“We are concerned that as the price of gold continues to drop it will discourage future investment,” Ally Samaje, acting mineral commissioner, said in an interview yesterday in the commercial capital, Dar es Salaam. “If this continues, there will be a point when companies can’t operate and mines will close.”
Gold slumped 13 percent over two days, the biggest drop since January 1980 as the U.S. economy strengthened and the Federal Reserve policy makers signaled that stimulus may be scaled back, denting demand for the metal as a haven. Gold accounts for about 35 percent of Tanzania’s export earnings and the government is seeking to quadruple the contribution of mining over the next 12 years from 2.3 percent of gross domestic product currently.
African Barrick Gold (ABX) Ltd., the biggest producer of the metal in Tanzania, operates four mines in the country, whileAngloGold Ashanti Ltd. (ANG) has one. Resolute Mining Ltd. (RSG), which owns the Golden Pride Mine that opened in 1998, plans to end mining operations there by June, according to its website.
“The falling of gold prices means that we will miss out on significant revenue, not only general revenue but also corporate taxes go down,” Samaje said. “We haven’t felt the impact yet so we haven’t started to make noise.”
Mining RoyaltiesThe government has amended rules in recent years to derive more benefit from natural endowments. It raised royalties on minerals in 2010, including gold, to 4 percent from 3 percent and gave the government shareholding rights in future mining projects.
Tanzania has an estimated 40 trillion cubic feet of natural gas reserves, mines the world’s only known tanzanite deposit at the foot of Mount Kilimanjaro and has nickel, iron ore, coal, diamond and tin reserves.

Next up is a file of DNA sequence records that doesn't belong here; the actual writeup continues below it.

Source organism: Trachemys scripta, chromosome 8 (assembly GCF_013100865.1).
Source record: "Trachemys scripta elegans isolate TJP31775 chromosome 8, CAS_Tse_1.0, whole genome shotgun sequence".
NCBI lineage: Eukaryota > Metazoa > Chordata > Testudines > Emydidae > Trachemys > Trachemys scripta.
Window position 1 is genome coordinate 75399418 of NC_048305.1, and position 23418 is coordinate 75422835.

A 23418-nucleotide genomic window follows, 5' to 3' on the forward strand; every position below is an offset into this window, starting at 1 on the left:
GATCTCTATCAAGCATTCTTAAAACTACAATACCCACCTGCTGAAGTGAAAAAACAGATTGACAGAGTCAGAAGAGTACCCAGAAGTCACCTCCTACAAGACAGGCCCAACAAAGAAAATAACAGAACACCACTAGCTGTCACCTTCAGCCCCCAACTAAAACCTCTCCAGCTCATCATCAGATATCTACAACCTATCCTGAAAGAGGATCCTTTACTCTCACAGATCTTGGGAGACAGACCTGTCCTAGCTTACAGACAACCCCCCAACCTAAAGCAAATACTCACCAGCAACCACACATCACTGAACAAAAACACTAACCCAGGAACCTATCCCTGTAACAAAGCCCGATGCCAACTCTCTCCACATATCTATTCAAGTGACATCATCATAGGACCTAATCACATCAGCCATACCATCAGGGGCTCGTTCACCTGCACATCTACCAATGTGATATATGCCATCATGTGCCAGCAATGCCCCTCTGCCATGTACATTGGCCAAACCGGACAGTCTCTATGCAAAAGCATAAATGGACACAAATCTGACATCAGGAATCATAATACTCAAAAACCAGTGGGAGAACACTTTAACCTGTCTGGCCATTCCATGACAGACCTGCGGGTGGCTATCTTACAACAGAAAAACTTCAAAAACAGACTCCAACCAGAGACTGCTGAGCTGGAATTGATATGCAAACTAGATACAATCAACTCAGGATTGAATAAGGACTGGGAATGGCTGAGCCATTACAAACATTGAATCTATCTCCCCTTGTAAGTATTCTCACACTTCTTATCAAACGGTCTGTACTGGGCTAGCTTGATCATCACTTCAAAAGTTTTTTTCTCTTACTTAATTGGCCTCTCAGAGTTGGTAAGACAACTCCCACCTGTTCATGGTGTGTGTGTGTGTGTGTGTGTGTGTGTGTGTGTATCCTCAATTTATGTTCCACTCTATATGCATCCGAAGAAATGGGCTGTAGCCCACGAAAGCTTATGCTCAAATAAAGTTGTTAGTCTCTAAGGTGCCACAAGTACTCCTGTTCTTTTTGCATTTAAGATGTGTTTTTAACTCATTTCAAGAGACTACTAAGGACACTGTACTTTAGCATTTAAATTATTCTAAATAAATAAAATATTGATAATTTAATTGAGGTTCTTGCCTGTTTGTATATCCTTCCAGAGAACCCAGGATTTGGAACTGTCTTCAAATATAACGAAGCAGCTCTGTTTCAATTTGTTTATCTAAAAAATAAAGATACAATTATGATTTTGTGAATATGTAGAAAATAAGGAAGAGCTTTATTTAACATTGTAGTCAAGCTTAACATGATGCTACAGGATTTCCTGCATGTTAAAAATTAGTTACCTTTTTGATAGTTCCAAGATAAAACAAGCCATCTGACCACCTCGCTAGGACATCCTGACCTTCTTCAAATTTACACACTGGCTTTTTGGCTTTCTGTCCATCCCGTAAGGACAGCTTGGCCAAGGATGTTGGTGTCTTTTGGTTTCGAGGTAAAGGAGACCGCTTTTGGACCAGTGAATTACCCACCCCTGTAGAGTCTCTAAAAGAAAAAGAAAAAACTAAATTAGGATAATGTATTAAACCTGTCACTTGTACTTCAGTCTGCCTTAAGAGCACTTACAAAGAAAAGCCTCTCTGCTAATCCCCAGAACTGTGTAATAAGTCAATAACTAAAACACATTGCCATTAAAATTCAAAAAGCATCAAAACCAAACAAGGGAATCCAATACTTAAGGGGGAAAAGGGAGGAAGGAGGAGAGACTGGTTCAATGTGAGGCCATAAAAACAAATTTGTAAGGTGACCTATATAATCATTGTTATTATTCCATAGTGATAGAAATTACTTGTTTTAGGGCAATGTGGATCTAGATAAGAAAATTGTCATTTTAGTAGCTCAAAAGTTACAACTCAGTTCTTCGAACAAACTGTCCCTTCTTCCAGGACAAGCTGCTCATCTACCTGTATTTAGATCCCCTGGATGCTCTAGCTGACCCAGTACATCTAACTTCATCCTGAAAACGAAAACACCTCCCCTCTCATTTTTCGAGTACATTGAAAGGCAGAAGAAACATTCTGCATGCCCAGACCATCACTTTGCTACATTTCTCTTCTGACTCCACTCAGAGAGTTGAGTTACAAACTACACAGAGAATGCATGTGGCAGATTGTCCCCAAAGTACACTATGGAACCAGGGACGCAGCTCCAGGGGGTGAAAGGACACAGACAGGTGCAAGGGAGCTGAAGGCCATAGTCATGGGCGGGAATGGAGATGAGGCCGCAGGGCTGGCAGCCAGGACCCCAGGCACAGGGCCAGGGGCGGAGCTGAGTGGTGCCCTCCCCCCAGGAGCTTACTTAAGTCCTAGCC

The value of Tanzania’s gold exports declined 8 percent to $2.09 billion in the 12 months through February from $2.26 billion a year earlier, according to the central bank.
“Gold prices dropping are not only a concern to the Ministry of Energy, they are a concern to the whole nation,”Samaje said. “We will suffer if this decrease persists.”
The price of gold, which rallied for the past 12 years in the longest gain in at least nine decades, has lost 28 percent since climbing to a record $1,921.15 an ounce in September 2011. It rose as much as 4 percent to $1,403.55 an ounce in Londonyesterday.
Tanzania is concerned that gold mining companies will take cost-cutting measures and trim output amid falling demand for the precious metal, Samaje said.
“So far we haven’t experienced any impact from the drop of gold prices,” he said. “We are still seeing exploration activities and demand for investment. We have seen revenue on an upward trend. We will see if this changes in the next quarter. We haven’t yet felt the pinch.”